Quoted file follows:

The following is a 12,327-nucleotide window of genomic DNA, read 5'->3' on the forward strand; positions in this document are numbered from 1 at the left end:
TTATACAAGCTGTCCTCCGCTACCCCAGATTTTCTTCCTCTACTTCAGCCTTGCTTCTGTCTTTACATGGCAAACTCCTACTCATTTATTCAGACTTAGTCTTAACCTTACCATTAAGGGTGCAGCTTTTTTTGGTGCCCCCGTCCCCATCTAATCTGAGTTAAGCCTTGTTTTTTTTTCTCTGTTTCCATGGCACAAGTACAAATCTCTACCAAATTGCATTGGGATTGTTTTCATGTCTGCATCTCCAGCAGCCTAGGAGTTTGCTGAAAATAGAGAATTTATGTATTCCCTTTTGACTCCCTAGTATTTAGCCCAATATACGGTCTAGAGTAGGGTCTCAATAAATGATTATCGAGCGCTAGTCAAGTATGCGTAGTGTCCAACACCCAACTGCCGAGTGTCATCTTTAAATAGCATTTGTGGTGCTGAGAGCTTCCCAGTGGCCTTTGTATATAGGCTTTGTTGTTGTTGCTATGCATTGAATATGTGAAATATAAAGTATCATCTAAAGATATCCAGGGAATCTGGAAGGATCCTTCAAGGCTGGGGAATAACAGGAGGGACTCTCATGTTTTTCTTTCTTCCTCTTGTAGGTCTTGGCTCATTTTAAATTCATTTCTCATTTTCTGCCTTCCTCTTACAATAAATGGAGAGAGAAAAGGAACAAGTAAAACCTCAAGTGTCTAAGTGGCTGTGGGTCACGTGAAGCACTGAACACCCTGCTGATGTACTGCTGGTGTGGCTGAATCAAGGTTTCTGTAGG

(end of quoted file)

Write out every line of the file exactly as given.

The following is a 12,327-nucleotide window of genomic DNA, read 5'->3' on the forward strand; positions in this document are numbered from 1 at the left end:
TTATACAAGCTGTCCTCCGCTACCCCAGATTTTCTTCCTCTACTTCAGCCTTGCTTCTGTCTTTACATGGCAAACTCCTACTCATTTATTCAGACTTAGTCTTAACCTTACCATTAAGGGTGCAGCTTTTTTTGGTGCCCCCGTCCCCATCTAATCTGAGTTAAGCCTTGTTTTTTTTTCTCTGTTTCCATGGCACAAGTACAAATCTCTACCAAATTGCATTGGGATTGTTTTCATGTCTGCATCTCCAGCAGCCTAGGAGTTTGCTGAAAATAGAGAATTTATGTATTCCCTTTTGACTCCCTAGTATTTAGCCCAATATACGGTCTAGAGTAGGGTCTCAATAAATGATTATCGAGCGCTAGTCAAGTATGCGTAGTGTCCAACACCCAACTGCCGAGTGTCATCTTTAAATAGCATTTGTGGTGCTGAGAGCTTCCCAGTGGCCTTTGTATATAGGCTTTGTTGTTGTTGCTATGCATTGAATATGTGAAATATAAAGTATCATCTAAAGATATCCAGGGAATCTGGAAGGATCCTTCAAGGCTGGGGAATAACAGGAGGGACTCTCATGTTTTTCTTTCTTCCTCTTGTAGGTCTTGGCTCATTTTAAATTCATTTCTCATTTTCTGCCTTCCTCTTACAATAAATGGAGAGAGAAAAGGAACAAGTAAAACCTCAAGTGTCTAAGTGGCTGTGGGTCACGTGAAGCACTGAACACCCTGCTGATGTACTGCTGGTGTGGCTGAATCAAGGTTTCTGTAGG